• 10 folds = width of a hand.
  • 23 folds = 1 kilometers = 3,280 feet.
  • 30 folds = 100 kilometers high
  • 42 folds = Moon
  • 51 folds = Sun

12. Minnesota actually has more shoreline than California or Florida

Minnesota actually has more shoreline than California or Florida

You might think that Florida, with many lakes and beaches, has more shorelines than Minnesota. It does not.  In fact but Minnesota has more shorelines than Florida and Hawaii.[10]

  • Minnesota has a total of 44,926 miles of shoreline
  • California has 35,477 miles of shoreline
  • Florida has 30,672 miles of shoreline

13. Mountain Dew was originally slang for mountain brewed moonshine.

Mountain Dew was originally slang for mountain brewed moonshine

Originally, the phrase “Mountain Dew” was slang for mountain-brewed moonshine.  The origin of the name of the popular citrus-based soft drink, Mountain Dew, is believed to be rooted in the whiskey chaser (a drink that you consume immediately after having a shot of whiskey) invented by its founders, the Hartman brothers.  In 2015, Mountain Dew — now a subsidiary of PepsiCo — sparked nostalgia among consumers by launching “DEWshine”.[16]

14. Oxford University is older than the Aztecs.

Oxford University is older than the Aztecs

Oxford was founded for teaching in 1096 but was formally established as a full-fledged university in 1249. The Aztec empire, on the other hand, was found to be established in 1325. The research was done by archeologists based on the ruins of Aztec in the city of Tenochtitlan by Lake Texcoco.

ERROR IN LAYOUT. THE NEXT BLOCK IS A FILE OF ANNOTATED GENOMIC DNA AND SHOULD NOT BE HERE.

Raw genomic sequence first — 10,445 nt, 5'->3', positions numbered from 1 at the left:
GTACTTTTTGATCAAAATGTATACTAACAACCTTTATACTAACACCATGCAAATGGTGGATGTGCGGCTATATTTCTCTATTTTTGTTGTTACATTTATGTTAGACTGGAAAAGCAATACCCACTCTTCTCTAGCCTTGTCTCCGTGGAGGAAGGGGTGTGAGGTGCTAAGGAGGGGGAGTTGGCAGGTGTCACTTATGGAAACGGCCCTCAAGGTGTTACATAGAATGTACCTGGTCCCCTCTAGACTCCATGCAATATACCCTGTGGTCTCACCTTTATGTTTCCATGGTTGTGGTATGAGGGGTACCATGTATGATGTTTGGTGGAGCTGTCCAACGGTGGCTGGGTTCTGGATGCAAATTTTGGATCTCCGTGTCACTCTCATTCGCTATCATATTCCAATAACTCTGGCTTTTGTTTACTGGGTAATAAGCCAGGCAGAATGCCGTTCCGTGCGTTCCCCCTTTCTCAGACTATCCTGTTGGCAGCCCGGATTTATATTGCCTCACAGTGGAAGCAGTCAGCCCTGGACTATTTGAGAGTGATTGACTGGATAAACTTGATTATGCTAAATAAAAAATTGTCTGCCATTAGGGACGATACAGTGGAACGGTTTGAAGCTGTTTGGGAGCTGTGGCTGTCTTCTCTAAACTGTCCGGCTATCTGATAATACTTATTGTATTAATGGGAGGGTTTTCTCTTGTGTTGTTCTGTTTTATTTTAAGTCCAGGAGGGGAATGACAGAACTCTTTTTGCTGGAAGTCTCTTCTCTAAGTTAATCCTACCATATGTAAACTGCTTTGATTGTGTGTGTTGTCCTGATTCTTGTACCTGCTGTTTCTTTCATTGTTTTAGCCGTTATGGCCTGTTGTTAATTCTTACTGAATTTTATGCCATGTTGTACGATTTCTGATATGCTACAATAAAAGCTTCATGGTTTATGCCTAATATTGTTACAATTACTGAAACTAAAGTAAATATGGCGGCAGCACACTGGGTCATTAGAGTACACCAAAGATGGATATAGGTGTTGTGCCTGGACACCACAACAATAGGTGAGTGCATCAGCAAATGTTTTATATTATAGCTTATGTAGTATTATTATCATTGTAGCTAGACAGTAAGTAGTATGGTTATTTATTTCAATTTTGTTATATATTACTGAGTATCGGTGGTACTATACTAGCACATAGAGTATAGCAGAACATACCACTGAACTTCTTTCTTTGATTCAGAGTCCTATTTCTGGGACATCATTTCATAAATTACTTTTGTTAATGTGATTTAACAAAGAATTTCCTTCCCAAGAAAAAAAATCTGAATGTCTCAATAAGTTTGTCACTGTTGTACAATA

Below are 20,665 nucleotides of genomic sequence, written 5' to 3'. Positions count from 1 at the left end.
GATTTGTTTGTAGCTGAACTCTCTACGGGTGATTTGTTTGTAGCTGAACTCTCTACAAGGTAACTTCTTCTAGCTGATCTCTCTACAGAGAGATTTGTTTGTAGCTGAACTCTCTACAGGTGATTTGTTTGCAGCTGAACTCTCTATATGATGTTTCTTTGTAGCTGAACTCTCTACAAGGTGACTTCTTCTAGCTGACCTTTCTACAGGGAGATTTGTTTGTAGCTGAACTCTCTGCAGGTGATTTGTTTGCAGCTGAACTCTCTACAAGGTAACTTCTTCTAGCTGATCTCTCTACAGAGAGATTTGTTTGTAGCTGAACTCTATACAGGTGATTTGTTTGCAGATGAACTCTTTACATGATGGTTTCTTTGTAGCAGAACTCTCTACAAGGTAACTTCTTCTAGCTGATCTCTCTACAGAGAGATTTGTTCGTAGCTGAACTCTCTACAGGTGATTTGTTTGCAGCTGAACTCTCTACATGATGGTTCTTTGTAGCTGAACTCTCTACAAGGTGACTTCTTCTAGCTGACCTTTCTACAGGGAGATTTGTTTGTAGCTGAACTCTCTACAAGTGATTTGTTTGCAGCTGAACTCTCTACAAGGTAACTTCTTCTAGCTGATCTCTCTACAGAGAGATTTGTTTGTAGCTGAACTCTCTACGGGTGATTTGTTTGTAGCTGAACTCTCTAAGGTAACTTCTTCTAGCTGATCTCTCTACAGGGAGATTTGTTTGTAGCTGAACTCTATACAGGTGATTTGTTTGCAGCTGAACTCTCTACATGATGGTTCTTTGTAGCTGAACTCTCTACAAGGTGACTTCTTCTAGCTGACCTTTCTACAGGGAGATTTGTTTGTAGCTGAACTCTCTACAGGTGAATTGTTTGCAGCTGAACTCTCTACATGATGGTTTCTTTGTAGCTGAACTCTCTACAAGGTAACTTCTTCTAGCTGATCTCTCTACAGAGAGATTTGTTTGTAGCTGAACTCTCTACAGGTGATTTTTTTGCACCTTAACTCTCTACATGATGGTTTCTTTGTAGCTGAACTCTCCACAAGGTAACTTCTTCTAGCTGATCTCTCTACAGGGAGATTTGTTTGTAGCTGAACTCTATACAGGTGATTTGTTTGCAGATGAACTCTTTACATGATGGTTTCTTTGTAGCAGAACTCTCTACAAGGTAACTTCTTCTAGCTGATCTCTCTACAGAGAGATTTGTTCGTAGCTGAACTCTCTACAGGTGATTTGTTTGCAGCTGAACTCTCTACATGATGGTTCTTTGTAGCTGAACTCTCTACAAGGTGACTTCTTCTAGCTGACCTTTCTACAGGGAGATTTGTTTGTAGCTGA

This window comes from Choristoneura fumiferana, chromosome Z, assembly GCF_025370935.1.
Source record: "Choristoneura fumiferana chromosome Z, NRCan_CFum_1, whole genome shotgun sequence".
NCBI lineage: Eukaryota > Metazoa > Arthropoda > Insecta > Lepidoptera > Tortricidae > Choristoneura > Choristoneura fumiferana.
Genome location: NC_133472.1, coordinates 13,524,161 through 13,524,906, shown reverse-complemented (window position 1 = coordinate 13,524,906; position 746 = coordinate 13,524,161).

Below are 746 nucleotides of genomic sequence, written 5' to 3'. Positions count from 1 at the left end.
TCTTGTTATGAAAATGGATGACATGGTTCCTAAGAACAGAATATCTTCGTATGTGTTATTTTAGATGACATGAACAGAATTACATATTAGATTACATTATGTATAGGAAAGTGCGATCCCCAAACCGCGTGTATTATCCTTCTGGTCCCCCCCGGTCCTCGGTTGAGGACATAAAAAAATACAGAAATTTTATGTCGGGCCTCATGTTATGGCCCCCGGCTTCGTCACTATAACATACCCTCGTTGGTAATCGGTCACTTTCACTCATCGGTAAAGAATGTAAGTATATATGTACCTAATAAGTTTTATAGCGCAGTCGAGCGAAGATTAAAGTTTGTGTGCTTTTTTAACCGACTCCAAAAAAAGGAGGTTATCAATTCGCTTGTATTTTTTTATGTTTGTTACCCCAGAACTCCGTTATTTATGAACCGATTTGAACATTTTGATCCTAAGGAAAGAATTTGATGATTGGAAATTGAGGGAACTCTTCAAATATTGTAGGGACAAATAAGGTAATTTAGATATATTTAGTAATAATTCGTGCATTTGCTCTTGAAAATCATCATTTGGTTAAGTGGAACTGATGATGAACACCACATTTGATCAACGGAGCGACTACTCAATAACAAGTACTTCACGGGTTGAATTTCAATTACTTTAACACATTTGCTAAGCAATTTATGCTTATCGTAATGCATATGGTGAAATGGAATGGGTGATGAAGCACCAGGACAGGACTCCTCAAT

15. The average cloud weighs an estimated 1.1 million pounds.

The average cloud weighs an estimated 1.1 million pounds

A cloud might seem like cotton candy that floats above us in the earth’s atmosphere. It is not true. A cloud consists of water droplets that can make it weigh around 500,000 kilograms or 1.1 million pounds.  By this weight, you might wonder why it stays in the sky and does not fall on the ground. It is because the air below it is even heavier. Also, a lesser-density cloud floats on the dryer and denser air. [12]

16. The human heart beats 2.5 billion times in the average lifetime.

The human heart beats 2.5 billion times in the average lifetime

As a kid, the resting pulse can range from 90 to 120 beats per minute. An adult’s average resting pulse rate can be 72 beats per minute. In one day, your heart beats 100,000 times. Over a year, it can beat 35 million times. During an average lifetime, an average heart pumps the equivalent of 1 million barrels of blood. It is enough to fill about 3 supertankers. [13]

17. The Human Nose Can Detect More Than a Trillion Smells 

The Human Nose Can Detect More Than a Trillion Smells